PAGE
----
“I just returned from Jamaica, and it’s bad”, began an email I received last month from Rick Hudson at Fort Worth Zoo. Hudson has devoted more than twenty years to recovering the iguana, and was distraught. The Jamaican government had announced that it was going to sell Goat Islands to a Chinese conglomerate that had been disbarred by the World Bank for fraud, to build a massive trans shipment port. The development would involve bulldozing the islands, dredging the sea around them, and building a coal-burning plant – in addition to razing forest and concreting over wetland on the mainland for an associated logistics hub. With opposition from local groups led by the Jamaica Environmental Trust falling on deaf ears, Jamaicans were crying out for some international intervention.

The Portland Bight Protected Area contains the largest intact mangrove forest in Jamaica

The Portland Bight Protected Area contains the largest intact mangrove forest in Jamaica

Tourism brings in half of all foreign revenue and provides one quarter of all jobs in Jamaica; most tourists who visit the country do so to enjoy pristine beaches, clear waters, ample wildlife and a landscape free from the scars of industrial development. The proposed development is akin to the UK government selling off the Lake District for a quick profit, and could hurt tourism if potential tourism outfits are outraged by the destruction of a natural national treasure. And so, in the humble hope that I could do something to shine a spotlight on what was happening in the international press – to alert potential tourists to Jamaica what the government has planned in the hopes that the government may listen – I boarded a plane to Kingston.

A coal burning plant, as seen on Old Harbour Bay, could be built on Goat Islands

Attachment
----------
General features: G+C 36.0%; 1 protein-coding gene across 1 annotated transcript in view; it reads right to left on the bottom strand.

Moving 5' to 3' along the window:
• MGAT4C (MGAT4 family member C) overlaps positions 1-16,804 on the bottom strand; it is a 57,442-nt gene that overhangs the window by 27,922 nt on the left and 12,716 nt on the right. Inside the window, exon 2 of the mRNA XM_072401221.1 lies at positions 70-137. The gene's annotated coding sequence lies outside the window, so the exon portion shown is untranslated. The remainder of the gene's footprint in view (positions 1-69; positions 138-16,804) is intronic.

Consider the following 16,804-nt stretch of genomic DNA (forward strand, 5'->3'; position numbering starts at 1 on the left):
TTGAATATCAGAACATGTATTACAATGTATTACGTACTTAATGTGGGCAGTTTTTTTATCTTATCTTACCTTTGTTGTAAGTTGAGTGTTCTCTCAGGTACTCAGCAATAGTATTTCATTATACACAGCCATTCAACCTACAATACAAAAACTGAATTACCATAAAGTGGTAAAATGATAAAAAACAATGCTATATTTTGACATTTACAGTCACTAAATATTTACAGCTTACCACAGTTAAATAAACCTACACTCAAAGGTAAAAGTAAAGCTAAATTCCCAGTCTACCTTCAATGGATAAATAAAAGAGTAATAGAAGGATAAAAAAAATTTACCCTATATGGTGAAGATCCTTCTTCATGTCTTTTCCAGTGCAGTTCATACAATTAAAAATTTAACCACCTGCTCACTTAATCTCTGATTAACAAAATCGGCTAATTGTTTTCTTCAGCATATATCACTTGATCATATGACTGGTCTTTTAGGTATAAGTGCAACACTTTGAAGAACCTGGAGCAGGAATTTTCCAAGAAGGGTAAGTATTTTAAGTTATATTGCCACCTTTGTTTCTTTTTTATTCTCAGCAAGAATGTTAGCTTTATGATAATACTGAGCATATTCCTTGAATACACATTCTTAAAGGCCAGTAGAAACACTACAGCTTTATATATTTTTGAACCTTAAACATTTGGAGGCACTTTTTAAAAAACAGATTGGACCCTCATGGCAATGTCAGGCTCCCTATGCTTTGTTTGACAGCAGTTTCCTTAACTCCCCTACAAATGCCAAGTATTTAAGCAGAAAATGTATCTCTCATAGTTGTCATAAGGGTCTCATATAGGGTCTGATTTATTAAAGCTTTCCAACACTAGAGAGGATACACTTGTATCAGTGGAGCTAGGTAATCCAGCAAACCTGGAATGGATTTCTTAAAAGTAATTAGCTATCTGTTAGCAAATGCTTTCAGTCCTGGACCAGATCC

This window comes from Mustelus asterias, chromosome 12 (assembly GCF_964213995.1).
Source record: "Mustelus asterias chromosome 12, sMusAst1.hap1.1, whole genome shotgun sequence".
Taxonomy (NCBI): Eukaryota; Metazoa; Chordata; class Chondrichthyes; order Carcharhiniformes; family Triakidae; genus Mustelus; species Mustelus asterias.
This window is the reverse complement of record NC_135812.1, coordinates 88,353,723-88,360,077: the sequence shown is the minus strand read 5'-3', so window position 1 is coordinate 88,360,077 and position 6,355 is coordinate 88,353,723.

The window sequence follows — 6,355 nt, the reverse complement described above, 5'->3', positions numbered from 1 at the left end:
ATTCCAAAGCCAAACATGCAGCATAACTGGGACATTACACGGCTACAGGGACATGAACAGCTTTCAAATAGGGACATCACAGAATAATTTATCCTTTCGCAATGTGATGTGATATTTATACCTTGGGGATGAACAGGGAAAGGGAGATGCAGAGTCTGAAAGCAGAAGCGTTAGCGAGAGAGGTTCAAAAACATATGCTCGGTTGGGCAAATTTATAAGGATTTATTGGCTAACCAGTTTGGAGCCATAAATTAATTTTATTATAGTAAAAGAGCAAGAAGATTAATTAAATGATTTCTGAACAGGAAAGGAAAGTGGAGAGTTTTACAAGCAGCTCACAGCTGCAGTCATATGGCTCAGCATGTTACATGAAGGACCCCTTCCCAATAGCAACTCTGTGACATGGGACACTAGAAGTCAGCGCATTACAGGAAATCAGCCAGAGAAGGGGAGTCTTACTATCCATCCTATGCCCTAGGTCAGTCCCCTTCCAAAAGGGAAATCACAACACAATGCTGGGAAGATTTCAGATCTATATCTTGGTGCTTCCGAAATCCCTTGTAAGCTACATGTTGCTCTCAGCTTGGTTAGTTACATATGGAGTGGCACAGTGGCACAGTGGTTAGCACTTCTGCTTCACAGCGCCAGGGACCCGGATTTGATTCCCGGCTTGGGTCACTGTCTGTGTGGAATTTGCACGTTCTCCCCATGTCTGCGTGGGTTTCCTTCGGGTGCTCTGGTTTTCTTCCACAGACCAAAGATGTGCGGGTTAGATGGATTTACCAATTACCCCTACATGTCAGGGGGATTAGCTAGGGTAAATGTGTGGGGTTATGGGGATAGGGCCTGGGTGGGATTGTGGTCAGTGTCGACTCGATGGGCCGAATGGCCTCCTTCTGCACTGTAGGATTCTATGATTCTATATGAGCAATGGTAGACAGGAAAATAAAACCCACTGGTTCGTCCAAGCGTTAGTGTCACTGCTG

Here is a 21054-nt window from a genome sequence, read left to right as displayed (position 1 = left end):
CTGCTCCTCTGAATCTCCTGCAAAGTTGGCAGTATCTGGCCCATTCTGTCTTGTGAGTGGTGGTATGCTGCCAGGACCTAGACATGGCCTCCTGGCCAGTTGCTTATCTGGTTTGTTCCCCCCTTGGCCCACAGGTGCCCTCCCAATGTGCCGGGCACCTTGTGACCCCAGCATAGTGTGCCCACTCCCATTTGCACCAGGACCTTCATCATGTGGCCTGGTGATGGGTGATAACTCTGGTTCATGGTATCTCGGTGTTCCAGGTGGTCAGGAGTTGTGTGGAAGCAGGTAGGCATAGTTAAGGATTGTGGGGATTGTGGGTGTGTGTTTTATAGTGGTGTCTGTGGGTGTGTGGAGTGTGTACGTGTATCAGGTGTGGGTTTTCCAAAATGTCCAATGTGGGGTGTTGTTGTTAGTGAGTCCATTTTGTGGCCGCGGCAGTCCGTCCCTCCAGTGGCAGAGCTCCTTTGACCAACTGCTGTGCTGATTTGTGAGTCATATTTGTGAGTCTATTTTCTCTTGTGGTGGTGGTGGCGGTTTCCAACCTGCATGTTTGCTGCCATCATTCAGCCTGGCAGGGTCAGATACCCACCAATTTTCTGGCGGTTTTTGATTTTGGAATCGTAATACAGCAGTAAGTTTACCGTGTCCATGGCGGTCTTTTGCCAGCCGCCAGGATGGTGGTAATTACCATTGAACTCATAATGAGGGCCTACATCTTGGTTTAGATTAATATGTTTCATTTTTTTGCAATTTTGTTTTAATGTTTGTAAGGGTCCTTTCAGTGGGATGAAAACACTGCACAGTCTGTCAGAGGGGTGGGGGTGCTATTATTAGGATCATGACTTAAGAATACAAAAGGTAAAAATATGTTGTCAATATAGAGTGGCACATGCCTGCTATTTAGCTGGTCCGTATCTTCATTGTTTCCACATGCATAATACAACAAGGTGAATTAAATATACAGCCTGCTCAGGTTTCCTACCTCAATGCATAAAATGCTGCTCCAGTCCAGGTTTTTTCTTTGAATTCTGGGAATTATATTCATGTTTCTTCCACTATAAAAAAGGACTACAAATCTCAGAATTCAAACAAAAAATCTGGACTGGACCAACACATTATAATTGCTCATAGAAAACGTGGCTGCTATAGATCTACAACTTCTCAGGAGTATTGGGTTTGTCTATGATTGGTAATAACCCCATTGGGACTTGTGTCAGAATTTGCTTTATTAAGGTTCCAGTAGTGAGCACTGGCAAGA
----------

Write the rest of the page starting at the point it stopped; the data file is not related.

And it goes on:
A coal burning plant, as seen on Old Harbour Bay, could be built on Goat Islands

Diana McCaulay, co-founder and CEO of the Jamaica Environment Trust, meets me at the airport and we drive an hour south to the Portland Bight Protected Area, a 187,515-hectare area mosaic consisting of the largest dry limestone forests in the Caribbean and the largest intact mangrove forest in the country. This, the largest Protected Area in Jamaica, contains the Hellshire Hills and Portland Ridge Key Biodiversity Areas (KBAs), defined by IUCN as “places of international importance for the conservation of biodiversity through protected areas and other governance mechanisms”. The area was deemed so special that it was under consideration as a UNESCO Biosphere Reserve, until last year when the government backtracked on the proposal.

A curious pelican in Old Harbour Bay, a community that fish in the waters of Portland Bight Protected Area

A curious pelican in Old Harbour Bay, a community that fish in the waters of Portland Bight Protected Area

Diana introduces me to residents of a fishing community in the heart of Portland Bight Protected Area, Paulette and Herman Coley, who invite me to join them on the water the following morning. I return the next day a little before 4:30 am to join them and their six-year old son Jabari, who seems less than thrilled about being hauled out of his bed at 4am and dressed in a bright yellow lifejacket and facemask.

Jabari does his best to stay awake after being rudely awoken at 4am to join us on our boat trip around Goat Islands

Jabari does his best to stay awake after being rudely awoken at 4am to join us on our boat trip around Goat Islands

Find out more about the Save Goat Islands campaign

Find out more about the Jamaican iguana on ARKive

Find out more about the American crocodile on ARKive

Discover more Jamaican species on ARKive

Find out more about Robin Moore and his photography

Read Guest Blog: Darkness in Hellshire – part one

Apr 29

Wildlife photographer Robin Moore is an award-winning photographer, author and conservationist who recently visited the Goat Islands in Jamaica after hearing about plans to convert the area into a shipment port. Over the next few days we will be posting the story of his visit and detailing his campaign to prevent the loss of this vital habitat and the species found within it.

As I find shade in a small field station in the Hellshire Hills of Jamaica, a leather-brown lizard with bluish thighs lumbers towards me through forest sprouting from jagged limestone. Its tail scatters red dust as it moves in rhythm with a large flap of scaly skin that swings like a metronome underneath its thick jaws. It stops two bodies length from my feet, tilts its head to inspect me with blood-red eyes and, deciding that I probably don’t pose a threat, collapses onto its stomach to take a well-deserved rest. As we sit in silence, I feel privileged to be in the presence of such a beautiful and iconic creature.